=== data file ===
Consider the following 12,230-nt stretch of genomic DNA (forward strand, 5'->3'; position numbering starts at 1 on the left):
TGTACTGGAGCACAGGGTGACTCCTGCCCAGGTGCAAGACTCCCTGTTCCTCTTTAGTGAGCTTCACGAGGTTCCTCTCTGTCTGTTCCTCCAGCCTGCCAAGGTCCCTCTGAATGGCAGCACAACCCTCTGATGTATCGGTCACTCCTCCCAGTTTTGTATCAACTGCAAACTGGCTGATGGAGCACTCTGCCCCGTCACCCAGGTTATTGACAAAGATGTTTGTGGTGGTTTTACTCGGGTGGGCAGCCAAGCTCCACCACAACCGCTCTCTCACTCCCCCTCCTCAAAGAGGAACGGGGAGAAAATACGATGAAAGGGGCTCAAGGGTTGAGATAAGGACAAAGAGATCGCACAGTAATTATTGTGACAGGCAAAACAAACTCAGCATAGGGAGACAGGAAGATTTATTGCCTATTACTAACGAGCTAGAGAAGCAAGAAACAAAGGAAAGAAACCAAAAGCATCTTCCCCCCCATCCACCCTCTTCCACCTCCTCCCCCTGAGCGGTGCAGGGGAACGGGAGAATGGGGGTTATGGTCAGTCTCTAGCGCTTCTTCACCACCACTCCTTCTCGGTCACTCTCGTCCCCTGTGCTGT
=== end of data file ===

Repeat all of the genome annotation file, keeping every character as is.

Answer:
Consider the following 12,230-nt stretch of genomic DNA (forward strand, 5'->3'; position numbering starts at 1 on the left):
TGTACTGGAGCACAGGGTGACTCCTGCCCAGGTGCAAGACTCCCTGTTCCTCTTTAGTGAGCTTCACGAGGTTCCTCTCTGTCTGTTCCTCCAGCCTGCCAAGGTCCCTCTGAATGGCAGCACAACCCTCTGATGTATCGGTCACTCCTCCCAGTTTTGTATCAACTGCAAACTGGCTGATGGAGCACTCTGCCCCGTCACCCAGGTTATTGACAAAGATGTTTGTGGTGGTTTTACTCGGGTGGGCAGCCAAGCTCCACCACAACCGCTCTCTCACTCCCCCTCCTCAAAGAGGAACGGGGAGAAAATACGATGAAAGGGGCTCAAGGGTTGAGATAAGGACAAAGAGATCGCACAGTAATTATTGTGACAGGCAAAACAAACTCAGCATAGGGAGACAGGAAGATTTATTGCCTATTACTAACGAGCTAGAGAAGCAAGAAACAAAGGAAAGAAACCAAAAGCATCTTCCCCCCCATCCACCCTCTTCCACCTCCTCCCCCTGAGCGGTGCAGGGGAACGGGAGAATGGGGGTTATGGTCAGTCTCTAGCGCTTCTTCACCACCACTCCTTCTCGGTCACTCTCGTCCCCTGTGCTGT